Let’s Play: Ancient Greek Punishment: Teaches Typing is the seventh game in my Ancient Greek Punishment series and the third “edition” this year (along with the Inversion Edition and the UI Edition). While I used to create versions of the game every now and then, this year I’ve developed a real interest in only making variations on this core theme for a while. As with past projects like PONGS and SNAKISMS, I find a great deal of value in these sorts of exercises in style. In particular, there’s a real opportunity to think about form rather than content, and so many of the games in the series allow for reflection on retelling the punishments in different interactive forms or with formal variation of the core rules of play, ultimately a kind of research project. (Note: throughout this text, I’ll be linking chiefly to process materials generated as part of the project in its code repository.)
The key reference for Teaches Typing is the educational software Mavis Beacon Teaches Typing, a touchstone from my childhood and the reason I can touch-type today. Mavis Beacon has a particular mode in which your typing speed determines the driving speed of a racing car – I found it thrilling (make of that what you will). As such, Teaches Typing adopts the central idea of typing representing your agency in a non-typing activity directly from Mavis Beacon: you type in order to carry out your punishment. Mavis Beacon also lends the basic idea of the text you type scrolling in a single line at the top of the screen, and thus pretty much solves any addition user-interface design I might have grappled with. So the question became: What Would Mavis Beacon Do?
Working with a pre-existing game structure (Let’s Play: Ancient Greek Punishment) and a pre-existing interface style (typing input and display as per Mavis Beacon) meant that I was left chiefly with the question of the meaning of the act of typing. I’ve worked on previous typing games in which the typing represented the actions being carried out (Safety Instructions) or quite literally represented typing (Eveline). With Teaches Typing I already had the actions defined (Sisyphus pushing a boulder, Prometheus struggling in his chains, etc.), so the question became how to position a text in relationship to that agency. Should the typing directly represent the action itself? Should it be about the punishment? Should it metaphorical represent the punishment? What voice should the text use?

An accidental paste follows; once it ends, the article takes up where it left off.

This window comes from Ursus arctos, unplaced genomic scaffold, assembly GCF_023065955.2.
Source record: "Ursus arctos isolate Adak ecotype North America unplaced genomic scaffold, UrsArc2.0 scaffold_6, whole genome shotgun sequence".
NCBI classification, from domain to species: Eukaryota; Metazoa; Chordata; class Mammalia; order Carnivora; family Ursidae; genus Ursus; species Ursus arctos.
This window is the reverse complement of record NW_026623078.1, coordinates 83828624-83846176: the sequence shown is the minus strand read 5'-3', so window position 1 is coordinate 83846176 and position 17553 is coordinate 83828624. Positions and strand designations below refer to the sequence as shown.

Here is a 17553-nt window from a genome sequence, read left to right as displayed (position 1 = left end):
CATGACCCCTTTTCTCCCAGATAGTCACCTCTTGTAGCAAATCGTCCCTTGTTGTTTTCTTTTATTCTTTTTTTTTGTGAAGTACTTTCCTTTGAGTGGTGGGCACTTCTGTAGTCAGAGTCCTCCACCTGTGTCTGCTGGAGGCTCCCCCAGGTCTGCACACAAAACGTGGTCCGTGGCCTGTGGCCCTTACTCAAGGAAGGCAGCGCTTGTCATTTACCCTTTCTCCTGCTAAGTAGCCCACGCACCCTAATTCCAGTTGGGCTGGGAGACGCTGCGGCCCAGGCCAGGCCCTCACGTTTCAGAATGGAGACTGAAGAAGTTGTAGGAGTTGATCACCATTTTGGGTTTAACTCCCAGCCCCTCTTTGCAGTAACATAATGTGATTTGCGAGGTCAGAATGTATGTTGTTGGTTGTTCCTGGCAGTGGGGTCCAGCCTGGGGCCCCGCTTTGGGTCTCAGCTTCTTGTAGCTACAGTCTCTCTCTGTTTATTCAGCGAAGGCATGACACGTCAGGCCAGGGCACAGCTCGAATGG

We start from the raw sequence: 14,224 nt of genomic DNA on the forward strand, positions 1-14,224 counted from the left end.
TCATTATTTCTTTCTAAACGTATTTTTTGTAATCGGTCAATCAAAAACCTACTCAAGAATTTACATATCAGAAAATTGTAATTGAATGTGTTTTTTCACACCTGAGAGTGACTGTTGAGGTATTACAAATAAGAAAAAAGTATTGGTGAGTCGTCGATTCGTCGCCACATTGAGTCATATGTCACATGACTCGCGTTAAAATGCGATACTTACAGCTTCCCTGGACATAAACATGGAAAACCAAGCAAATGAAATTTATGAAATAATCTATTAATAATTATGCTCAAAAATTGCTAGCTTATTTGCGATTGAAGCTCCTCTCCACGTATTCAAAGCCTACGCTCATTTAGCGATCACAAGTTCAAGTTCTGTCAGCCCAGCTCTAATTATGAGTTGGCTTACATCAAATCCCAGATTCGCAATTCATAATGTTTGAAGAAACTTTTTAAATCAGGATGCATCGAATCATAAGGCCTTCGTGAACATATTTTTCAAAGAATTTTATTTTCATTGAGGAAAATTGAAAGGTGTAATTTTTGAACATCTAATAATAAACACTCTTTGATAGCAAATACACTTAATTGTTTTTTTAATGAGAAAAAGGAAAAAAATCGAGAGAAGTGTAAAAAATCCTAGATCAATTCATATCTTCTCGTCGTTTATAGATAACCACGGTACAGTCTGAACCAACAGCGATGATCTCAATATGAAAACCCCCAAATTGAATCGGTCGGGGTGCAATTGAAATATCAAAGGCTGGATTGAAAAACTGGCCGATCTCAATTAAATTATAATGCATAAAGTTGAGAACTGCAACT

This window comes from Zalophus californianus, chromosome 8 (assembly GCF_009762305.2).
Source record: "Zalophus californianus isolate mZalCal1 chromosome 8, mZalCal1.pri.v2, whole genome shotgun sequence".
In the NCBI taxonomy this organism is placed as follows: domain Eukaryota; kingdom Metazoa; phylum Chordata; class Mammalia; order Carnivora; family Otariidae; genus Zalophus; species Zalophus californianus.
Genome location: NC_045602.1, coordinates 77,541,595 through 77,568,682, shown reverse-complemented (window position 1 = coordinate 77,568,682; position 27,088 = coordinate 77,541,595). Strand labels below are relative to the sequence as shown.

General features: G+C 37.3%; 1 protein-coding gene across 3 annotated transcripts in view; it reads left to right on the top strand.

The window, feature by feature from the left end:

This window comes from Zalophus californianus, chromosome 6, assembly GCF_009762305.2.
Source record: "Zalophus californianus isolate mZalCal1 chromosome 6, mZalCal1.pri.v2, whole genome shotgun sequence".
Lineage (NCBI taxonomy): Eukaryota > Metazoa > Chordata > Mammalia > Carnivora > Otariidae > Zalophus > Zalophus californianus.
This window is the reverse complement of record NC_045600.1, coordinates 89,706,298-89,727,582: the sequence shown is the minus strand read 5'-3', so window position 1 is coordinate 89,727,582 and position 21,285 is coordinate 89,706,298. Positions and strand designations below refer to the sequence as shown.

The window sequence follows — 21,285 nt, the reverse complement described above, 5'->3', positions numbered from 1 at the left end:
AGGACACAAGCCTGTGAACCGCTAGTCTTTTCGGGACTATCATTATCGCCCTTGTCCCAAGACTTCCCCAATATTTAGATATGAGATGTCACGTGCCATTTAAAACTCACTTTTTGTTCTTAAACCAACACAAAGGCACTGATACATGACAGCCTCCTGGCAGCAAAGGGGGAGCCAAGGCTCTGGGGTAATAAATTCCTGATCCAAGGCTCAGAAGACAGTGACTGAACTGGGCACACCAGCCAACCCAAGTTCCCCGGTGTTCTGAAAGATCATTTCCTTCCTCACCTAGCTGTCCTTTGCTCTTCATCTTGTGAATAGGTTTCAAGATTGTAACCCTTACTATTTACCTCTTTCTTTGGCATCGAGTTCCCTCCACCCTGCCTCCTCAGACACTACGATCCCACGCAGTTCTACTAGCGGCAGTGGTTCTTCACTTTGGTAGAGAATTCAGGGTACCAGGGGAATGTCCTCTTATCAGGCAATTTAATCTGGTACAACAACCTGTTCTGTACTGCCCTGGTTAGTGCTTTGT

After spending considerable time going back and forth on the “perfect” kind of typing activity to represent punishment (such as an infinite text generated with Markov chains), I realized that Mavis Beacon had the answer again: beginner, intermediate, and advanced levels of play that could each reflect different relationships between typing and myth. At the beginner level, the player would just type action words that represented the action being carried out, direct agency almost like button-presses. So Sisyphus requires typing “push” for instance, very much in keeping with Mavis Beacon’s simplest typing exercises (see also, commit 08bfb90). (Note: this worked well for very focused single-action punishments, but was somewhat complicated by the diversity of actions in Danaids.)
The intermediate level involves a focus on writing as a punishment in itself by taking on the form of “writing lines” as per Bart Simpson in the opening sequence of The Simpsons. In fact this idea came from the students in my introductory programming course at Concordia University, thanks everyone! The player writes an endless sequence of “I will not…” sentences, each of which refers back to the transgressions that led to the particular mythological character’s torment in Hades. Prometheus writes “I will not steal fire” and “I will not help humanity”, for example. This doubles back nicely to the “educational” mode of the game by giving the player some level of knowledge about these myths. (The Danaids version even “teaches” you the names of all 49 murdered husbands of the Danaids!)
The advanced version of the game presented an opportunity to be a bit more associative. The advanced texts needed to be the most complex to type and I ended up selecting texts from Wikipedia. Here, though, the connection between text and punishment is more indirect: each text is an entry about the punished character’s “object of desire” or “object of opposition”. Sisyphus involves typing the entry for Hill, while the Danaids must write about Bathing and Zeno must write about Geometric Series.
The resulting game allows for a very different relationship to the myths from previous editions in the series. Prior to this the myths have formed a funny, but ultimately highly cartoonish foundation for hopeless interactions. With Teaches Typing, however, the textual focus allows a much “higher-resolution” examination of the punishments, their basis in myth, and their underlying meaning. As I sought to explore with Eveline, typing is also very much about reading, and reading presents the opportunity to examine the ideas underlying both the myths and the player actions associated with them.
And that’s ultimately the huge value of pursuing these kinds of exercises in style: by cutting away the vast majority of design decisions, you’re left to think that much more closely about what remains. That’s right: Mavis Beacon belongs in the Greek Pantheon.